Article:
What is pentobarbital used for?
- Pentobarbital is used to treat sleep problems.
- It is used to calm you before a procedure.
- Pentobarbital is also used to treat seizures.
- It is used to put you to sleep for surgery.
- Pentobarbital may be given to you for other reasons. Talk to your doctor.
Before taking pentobarbital, tell your doctor:
- If you are allergic to pentobarbital; any part of this medicine; or any other drugs, foods, or substances. Tell your doctor about the allergy and what signs you had.
- If you have ever had porphyria.
- If you have liver disease.
This is not a list of all drugs or health problems that interact with pentobarbital.
Tell your doctor and pharmacist about all of your drugs (prescription or OTC, natural products, vitamins) and health problems. You must check to make sure that it is safe for you to take pentobarbital with all of your drugs and health problems. Do not start, stop, or change the dose of any drug without checking with your doctor.
What are some things I need to know or do while I take pentobarbital?
- Tell all of your health care providers that you take pentobarbital. This includes your doctors, nurses, pharmacists, and dentists.
- Avoid driving and doing other tasks or actions that call for you to be alert until the effects of pentobarbital wear off and you feel fully awake.
- Have your blood work checked if you are on pentobarbital for a long time. Talk with your doctor.
- This medicine may be habit-forming with long-term use.
- Use pentobarbital for short periods of time. If signs show up again, talk with the doctor.
- If you have been taking pentobarbital on a regular basis and you stop it all of a sudden, you may have signs of withdrawal. Do not stop taking pentobarbital all of a sudden without calling your doctor. Tell your doctor if you have any bad effects.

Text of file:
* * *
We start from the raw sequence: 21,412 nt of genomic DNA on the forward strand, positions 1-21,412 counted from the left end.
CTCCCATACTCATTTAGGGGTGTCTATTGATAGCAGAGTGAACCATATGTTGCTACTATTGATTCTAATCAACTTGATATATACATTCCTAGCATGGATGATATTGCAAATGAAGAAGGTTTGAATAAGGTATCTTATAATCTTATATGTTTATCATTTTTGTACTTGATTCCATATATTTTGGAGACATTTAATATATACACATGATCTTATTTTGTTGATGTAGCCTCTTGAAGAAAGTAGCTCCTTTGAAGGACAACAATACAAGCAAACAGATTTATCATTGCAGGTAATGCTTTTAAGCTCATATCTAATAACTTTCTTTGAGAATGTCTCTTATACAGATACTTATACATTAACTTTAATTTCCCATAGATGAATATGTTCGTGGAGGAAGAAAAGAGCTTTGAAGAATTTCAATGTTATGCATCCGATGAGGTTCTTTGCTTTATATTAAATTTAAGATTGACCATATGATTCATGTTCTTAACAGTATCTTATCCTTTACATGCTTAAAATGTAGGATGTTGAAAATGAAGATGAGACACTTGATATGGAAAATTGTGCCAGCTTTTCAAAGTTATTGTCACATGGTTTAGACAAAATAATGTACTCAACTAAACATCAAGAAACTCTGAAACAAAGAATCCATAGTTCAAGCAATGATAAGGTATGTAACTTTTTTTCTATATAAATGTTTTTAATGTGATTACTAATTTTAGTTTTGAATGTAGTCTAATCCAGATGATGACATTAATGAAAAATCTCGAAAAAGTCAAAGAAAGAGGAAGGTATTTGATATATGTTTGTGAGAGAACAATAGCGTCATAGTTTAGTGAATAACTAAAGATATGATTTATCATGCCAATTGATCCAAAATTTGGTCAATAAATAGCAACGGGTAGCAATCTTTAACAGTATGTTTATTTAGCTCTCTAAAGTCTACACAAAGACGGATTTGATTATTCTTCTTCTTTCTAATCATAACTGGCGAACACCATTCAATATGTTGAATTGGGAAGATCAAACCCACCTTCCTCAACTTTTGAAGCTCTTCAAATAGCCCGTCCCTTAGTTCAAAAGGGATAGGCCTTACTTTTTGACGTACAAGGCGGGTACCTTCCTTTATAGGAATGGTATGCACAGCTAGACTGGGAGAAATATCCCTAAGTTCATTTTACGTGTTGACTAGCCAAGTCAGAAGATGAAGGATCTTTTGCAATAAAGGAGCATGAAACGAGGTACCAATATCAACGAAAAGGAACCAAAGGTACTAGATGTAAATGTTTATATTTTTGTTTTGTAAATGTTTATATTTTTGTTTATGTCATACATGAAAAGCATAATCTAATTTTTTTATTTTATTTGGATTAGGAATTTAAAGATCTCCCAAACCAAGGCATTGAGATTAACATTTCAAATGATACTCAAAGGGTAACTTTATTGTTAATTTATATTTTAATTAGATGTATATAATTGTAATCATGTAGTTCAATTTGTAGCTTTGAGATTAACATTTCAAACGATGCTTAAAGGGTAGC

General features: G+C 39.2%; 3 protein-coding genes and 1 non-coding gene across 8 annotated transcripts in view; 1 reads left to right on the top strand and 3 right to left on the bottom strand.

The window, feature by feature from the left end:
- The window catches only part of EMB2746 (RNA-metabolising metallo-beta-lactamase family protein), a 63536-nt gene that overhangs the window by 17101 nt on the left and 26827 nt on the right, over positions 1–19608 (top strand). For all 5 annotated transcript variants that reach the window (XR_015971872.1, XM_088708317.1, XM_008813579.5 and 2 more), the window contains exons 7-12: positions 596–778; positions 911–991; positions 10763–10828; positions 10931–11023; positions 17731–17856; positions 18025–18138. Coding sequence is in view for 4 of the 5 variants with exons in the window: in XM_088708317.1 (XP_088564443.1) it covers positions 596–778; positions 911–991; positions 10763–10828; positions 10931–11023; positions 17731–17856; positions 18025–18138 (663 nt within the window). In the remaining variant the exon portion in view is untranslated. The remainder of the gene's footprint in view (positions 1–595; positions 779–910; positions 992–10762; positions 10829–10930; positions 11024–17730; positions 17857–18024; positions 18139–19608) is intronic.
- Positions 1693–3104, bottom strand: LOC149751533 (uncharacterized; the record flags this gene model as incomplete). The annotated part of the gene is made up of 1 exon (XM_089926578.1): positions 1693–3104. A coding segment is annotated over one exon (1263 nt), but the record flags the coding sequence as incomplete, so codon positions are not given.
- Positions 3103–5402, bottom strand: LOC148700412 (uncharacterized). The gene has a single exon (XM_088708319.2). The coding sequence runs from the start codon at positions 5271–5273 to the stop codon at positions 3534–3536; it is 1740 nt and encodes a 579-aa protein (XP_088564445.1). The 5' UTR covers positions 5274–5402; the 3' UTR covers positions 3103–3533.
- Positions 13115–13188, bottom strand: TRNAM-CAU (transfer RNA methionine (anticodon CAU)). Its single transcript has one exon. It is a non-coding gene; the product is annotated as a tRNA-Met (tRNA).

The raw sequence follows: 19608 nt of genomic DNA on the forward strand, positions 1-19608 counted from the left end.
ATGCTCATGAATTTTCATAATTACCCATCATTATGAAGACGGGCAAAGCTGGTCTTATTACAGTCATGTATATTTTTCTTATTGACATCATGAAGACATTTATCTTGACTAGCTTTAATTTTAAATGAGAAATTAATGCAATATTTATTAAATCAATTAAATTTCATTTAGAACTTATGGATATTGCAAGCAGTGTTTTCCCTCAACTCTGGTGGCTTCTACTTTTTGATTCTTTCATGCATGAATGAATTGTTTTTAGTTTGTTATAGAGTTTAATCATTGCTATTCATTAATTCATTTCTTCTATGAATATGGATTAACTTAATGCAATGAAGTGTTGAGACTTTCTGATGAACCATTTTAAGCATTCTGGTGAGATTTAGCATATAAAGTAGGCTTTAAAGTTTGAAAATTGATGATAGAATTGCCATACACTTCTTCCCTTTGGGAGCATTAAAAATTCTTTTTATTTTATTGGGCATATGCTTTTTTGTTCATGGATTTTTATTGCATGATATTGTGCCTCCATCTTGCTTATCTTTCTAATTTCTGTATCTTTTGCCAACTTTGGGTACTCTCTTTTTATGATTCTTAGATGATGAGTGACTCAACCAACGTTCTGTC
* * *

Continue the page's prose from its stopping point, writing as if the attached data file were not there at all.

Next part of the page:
- Avoid drinking alcohol while taking pentobarbital.
- Talk with your doctor before you use other drugs and natural products that slow your actions.
- If you are 65 or older, use pentobarbital with care. You could have more side effects.
- Studies in young animals and children have shown that frequent or long-term use of anesthesia drugs or drugs used for sleep in children younger than 3 years of age may lead to long-term brain problems. This may also happen in unborn babies if the mother uses pentobarbital during the third trimester of pregnancy. Talk with the doctor.
- Birth control pills and other hormone-based birth control may not work as well to prevent pregnancy. Use some other kind of birth control also like a condom when taking pentobarbital.
- This medicine may cause harm to the unborn baby if you take it while you are pregnant. If you are pregnant or you get pregnant while taking pentobarbital, call your doctor right away.
- Long-term use of pentobarbital during pregnancy may cause dependence in the unborn baby or newborn. Talk with the doctor.
- Tell your doctor if you are breast-feeding. You will need to talk about any risks to your baby.
How is pentobarbital best taken?
Use pentobarbital as ordered by your doctor. Read all information given to you. Follow all instructions closely.
- It is given as a shot into a muscle or vein.
What do I do if I miss a dose?
- Call your doctor to find out what to do.
What are the side effects of pentobarbital that I need to call my doctor about immediately?
WARNING/CAUTION: Even though it may be rare, some people may have very bad and sometimes deadly side effects when taking a drug. Tell your doctor or get medical help right away if you have any of the following signs or symptoms that may be related to a very bad side effect: